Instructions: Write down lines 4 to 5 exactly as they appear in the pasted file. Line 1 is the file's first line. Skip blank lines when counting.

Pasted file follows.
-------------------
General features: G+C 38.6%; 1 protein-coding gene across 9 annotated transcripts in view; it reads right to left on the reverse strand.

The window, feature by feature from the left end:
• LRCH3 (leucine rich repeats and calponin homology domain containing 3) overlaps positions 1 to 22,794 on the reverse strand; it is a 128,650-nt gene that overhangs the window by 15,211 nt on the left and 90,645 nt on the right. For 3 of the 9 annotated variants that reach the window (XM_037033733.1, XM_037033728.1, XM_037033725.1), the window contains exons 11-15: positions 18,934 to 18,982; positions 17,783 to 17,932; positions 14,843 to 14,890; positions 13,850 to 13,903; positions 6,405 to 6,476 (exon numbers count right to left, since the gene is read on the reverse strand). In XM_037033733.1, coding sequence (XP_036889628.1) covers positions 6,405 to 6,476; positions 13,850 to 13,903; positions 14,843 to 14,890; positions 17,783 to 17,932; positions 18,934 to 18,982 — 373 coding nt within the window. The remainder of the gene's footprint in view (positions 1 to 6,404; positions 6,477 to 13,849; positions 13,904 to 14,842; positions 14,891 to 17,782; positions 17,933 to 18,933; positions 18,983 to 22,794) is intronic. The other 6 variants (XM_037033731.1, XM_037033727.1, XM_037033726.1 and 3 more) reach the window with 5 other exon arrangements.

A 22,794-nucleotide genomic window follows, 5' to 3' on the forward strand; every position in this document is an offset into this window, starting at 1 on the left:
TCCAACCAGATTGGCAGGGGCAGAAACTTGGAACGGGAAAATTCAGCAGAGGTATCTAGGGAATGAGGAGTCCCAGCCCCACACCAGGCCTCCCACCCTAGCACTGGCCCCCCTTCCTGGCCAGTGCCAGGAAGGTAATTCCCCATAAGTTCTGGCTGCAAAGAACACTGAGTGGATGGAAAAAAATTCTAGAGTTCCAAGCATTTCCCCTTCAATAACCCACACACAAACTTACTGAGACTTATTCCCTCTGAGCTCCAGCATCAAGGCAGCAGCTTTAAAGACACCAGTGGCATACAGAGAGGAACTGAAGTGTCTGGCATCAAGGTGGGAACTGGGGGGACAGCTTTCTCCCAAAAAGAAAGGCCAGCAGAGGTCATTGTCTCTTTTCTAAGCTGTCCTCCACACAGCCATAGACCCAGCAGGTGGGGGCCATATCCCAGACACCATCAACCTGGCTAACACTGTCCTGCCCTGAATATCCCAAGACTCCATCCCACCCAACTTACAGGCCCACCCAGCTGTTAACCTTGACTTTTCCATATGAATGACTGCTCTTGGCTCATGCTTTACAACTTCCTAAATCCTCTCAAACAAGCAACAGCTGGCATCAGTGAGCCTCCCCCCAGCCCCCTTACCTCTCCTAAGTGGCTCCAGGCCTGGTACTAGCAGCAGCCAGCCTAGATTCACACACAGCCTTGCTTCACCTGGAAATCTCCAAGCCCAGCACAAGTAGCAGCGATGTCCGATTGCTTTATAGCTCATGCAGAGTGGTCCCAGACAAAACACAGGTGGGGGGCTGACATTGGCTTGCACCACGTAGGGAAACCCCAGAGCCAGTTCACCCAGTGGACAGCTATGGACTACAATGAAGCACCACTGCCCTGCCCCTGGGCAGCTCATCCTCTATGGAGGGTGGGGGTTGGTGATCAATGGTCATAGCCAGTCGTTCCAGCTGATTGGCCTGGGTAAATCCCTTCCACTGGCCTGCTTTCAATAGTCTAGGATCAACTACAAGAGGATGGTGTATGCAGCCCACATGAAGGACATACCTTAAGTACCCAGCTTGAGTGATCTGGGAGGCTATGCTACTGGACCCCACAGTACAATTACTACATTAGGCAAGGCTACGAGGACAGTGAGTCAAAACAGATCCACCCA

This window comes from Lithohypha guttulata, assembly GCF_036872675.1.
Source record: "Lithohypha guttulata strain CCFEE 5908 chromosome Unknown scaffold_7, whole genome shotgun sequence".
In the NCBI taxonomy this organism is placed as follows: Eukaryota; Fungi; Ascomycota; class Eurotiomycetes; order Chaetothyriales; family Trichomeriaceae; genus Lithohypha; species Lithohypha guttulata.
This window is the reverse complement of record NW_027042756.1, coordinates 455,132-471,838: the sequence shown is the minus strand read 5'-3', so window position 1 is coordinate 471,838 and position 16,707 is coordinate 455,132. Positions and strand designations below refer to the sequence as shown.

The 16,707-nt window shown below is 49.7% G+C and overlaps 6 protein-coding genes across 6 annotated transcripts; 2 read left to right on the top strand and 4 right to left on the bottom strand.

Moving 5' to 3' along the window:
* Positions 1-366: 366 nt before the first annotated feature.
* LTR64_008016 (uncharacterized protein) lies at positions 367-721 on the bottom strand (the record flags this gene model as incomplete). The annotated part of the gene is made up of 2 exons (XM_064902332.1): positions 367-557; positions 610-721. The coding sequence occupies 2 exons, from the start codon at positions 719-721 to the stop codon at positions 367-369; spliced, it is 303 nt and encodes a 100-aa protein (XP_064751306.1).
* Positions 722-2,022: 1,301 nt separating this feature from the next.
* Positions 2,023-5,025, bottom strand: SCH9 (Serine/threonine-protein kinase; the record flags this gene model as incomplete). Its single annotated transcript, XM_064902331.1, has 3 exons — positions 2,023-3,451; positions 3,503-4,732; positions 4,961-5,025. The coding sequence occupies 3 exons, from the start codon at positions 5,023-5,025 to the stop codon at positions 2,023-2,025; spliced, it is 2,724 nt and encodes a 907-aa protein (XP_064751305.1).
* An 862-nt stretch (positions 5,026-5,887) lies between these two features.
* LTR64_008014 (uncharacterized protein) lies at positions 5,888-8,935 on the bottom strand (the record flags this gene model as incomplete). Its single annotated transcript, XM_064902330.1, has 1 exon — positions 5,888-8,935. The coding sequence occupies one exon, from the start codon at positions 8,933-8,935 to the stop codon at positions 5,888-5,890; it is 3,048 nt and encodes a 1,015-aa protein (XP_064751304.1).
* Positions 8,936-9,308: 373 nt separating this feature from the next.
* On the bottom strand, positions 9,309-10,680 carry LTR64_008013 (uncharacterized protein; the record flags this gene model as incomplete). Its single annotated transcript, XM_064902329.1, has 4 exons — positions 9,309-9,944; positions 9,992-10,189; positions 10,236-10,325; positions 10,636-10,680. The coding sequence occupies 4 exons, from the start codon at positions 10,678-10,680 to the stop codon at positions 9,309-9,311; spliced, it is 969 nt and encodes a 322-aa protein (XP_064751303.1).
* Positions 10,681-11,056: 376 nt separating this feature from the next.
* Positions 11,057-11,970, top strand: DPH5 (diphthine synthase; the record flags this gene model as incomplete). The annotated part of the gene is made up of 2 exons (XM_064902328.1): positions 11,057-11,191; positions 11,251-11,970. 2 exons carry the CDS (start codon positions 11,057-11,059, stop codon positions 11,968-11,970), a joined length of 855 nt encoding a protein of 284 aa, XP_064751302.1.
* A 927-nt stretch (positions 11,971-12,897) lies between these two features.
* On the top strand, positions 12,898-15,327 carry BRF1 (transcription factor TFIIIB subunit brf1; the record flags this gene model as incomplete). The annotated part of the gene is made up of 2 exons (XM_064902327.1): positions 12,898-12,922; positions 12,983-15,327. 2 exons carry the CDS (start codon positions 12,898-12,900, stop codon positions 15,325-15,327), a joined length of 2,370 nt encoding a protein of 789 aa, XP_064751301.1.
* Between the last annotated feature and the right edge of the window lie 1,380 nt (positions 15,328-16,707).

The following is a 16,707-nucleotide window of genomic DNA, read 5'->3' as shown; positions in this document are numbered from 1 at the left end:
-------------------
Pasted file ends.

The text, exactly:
A 22,794-nucleotide genomic window follows, 5' to 3' on the forward strand; every position in this document is an offset into this window, starting at 1 on the left:
TCCAACCAGATTGGCAGGGGCAGAAACTTGGAACGGGAAAATTCAGCAGAGGTATCTAGGGAATGAGGAGTCCCAGCCCCACACCAGGCCTCCCACCCTAGCACTGGCCCCCCTTCCTGGCCAGTGCCAGGAAGGTAATTCCCCATAAGTTCTGGCTGCAAAGAACACTGAGTGGATGGAAAAAAATTCTAGAGTTCCAAGCATTTCCCCTTCAATAACCCACACACAAACTTACTGAGACTTATTCCCTCTGAGCTCCAGCATCAAGGCAGCAGCTTTAAAGACACCAGTGGCATACAGAGAGGAACTGAAGTGTCTGGCATCAAGGTGGGAACTGGGGGGACAGCTTTCTCCCAAAAAGAAAGGCCAGCAGAGGTCATTGTCTCTTTTCTAAGCTGTCCTCCACACAGCCATAGACCCAGCAGGTGGGGGCCATATCCCAGACACCATCAACCTGGCTAACACTGTCCTGCCCTGAATATCCCAAGACTCCATCCCACCCAACTTACAGGCCCACCCAGCTGTTAACCTTGACTTTTCCATATGAATGACTGCTCTTGGCTCATGCTTTACAACTTCCTAAATCCTCTCAAACAAGCAACAGCTGGCATCAGTGAGCCTCCCCCCAGCCCCCTTACCTCTCCTAAGTGGCTCCAGGCCTGGTACTAGCAGCAGCCAGCCTAGATTCACACACAGCCTTGCTTCACCTGGAAATCTCCAAGCCCAGCACAAGTAGCAGCGATGTCCGATTGCTTTATAGCTCATGCAGAGTGGTCCCAGACAAAACACAGGTGGGGGGCTGACATTGGCTTGCACCACGTAGGGAAACCCCAGAGCCAGTTCACCCAGTGGACAGCTATGGACTACAATGAAGCACCACTGCCCTGCCCCTGGGCAGCTCATCCTCTATGGAGGGTGGGGGTTGGTGATCAATGGTCATAGCCAGTCGTTCCAGCTGATTGGCCTGGGTAAATCCCTTCCACTGGCCTGCTTTCAATAGTCTAGGATCAACTACAAGAGGATGGTGTATGCAGCCCACATGAAGGACATACCTTAAGTACCCAGCTTGAGTGATCTGGGAGGCTATGCTACTGGACCCCACAGTACAATTACTACATTAGGCAAGGCTACGAGGACAGTGAGTCAAAACAGATCCACCCA